Road To The Olympic Games

Olympics Summer

Reid Coolsaet needs luck to qualify

Along with hard work and talent it takes a degree of luck to make it to the Olympics, as Canadian distance runner Reid Coolsaet can well attest.

Canadian distance runner no cinch to make 5,000m standard but he's working hard

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Along with hard work and talent it takes a degree of luck to make it to the Olympics, as Canadian distance runner Reid Coolsaet can well attest. 

A year ago he won his fourth consecutive Canadian 5,000m title, improved his best time in the 10,000m to 27:56.92, and then won the Canadian Cross Country Championships. That’s when the 28-year-old resident of Guelph, Ont., started dreaming of a place on the 2008 Canadian Olympic team.  

This year started where 2007 left off. A few weeks after running a personal best time for the 3,000m indoors of 7:53.51, he finished a surprising 3rd in the U.S. 15km national road race championships March 8 and headed out to Flagstaff, Ariz., for some altitude training with fellow Canadian Eric Gillis.  That’s when his luck changed. 

While unpacking the car after the long journey he slipped on a patch of ice and fell on his hip. Though he was bruised he trained through it for about four weeks.  

Muscles askew

"I didn’t think much of it because the training was fine," Coolsaet remembers. "But the muscles must have been a little askew and after the month of putting in a 170 kilometres a week it seized up. It wasn’t until then that I realized I had pinched a nerve. 

"My sacroiliac joint seized up. The next morning I couldn’t even bend over. If I moved 10 degrees it would hurt a real lot. I didn’t think it was as serious as it was. I didn’t know I had any damage to my sciatic nerve. Once I got my mobility back I still couldn’t run."  

For five weeks he didn’t run a step but, focused on his Olympic dream, he undertook a serious regimen of cross training -- running in a pool, riding a stationary bike and aerobic work on an elliptical trainer. By his own account he was putting in 900 minutes a week of aerobic activity, three or four hours more than if he had been running. At the same time he has been seeking medical attention from a variety of specialists: a neurologist, a neurosurgeon, chiropractors, massage therapists and intramuscular therapists. All that he was missing was a dentist.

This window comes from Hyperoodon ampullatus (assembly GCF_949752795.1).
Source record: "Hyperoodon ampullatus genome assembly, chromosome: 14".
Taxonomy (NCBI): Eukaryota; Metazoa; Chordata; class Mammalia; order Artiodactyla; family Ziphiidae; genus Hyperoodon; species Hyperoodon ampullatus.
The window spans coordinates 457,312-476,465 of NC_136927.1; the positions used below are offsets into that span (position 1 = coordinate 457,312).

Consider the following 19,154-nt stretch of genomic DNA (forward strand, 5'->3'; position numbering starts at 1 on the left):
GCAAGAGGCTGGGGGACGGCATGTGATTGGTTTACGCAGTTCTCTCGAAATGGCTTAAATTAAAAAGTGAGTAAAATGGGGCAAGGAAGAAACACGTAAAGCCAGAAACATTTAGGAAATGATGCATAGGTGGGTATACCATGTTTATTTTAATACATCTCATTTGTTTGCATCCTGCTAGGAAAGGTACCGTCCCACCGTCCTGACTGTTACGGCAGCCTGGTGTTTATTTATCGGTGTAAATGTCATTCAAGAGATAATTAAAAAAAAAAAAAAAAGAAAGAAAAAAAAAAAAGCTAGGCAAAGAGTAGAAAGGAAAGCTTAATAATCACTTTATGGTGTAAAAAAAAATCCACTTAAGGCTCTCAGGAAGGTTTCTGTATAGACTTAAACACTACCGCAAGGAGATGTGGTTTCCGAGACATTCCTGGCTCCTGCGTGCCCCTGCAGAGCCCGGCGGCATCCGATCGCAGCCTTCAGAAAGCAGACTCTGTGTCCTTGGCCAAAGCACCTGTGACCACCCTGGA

"Well, actually, I did see a dentist in there too!" he adds. 

A week ago he did his first running workout. He measured off a 400m stretch of grass at a park in Guelph and ran 400 metres nine times and, despite some pain, was encouraged. Now he harbours a dream of achieving the Olympic A+ standard in the 5,000m.

The chances of getting a 10,000m standard now are remote as there are no more races of sufficient standard. Furthermore, the Canadian 10,000m trials were held last week. Gillis won but in a time far below the Olympic standard.  

Coolsaet needs to run the 5,000m in 13:19.62 before July 6. His personal best is 13:21.53. To accomplish this it’s necessary to pool finances -- savings, sponsorship money from New Balance and the Speed River Track Club -- to fly to an obscure European location in a last-ditch effort to get the mark. 

Odds not good

"It’s in Lille, France, on June 27," he says. "I am not sure who is in the race at this point. Last year I think three guys went under 13:20 in it. I am sure it will be a good one this year. It’s exactly one week before the trials." 

The odds of stepping on a track without proper speedwork and achieving a personal best in the first race of the year are not good. But Coolsaet won’t hear of it. Until the deadline has passed for getting the standard he will keep working toward his dream. 

In the back of his mind he must realize he may have another shot four years hence as distance runners can run at their best well into their 30s. All he needs is a bit of luck.

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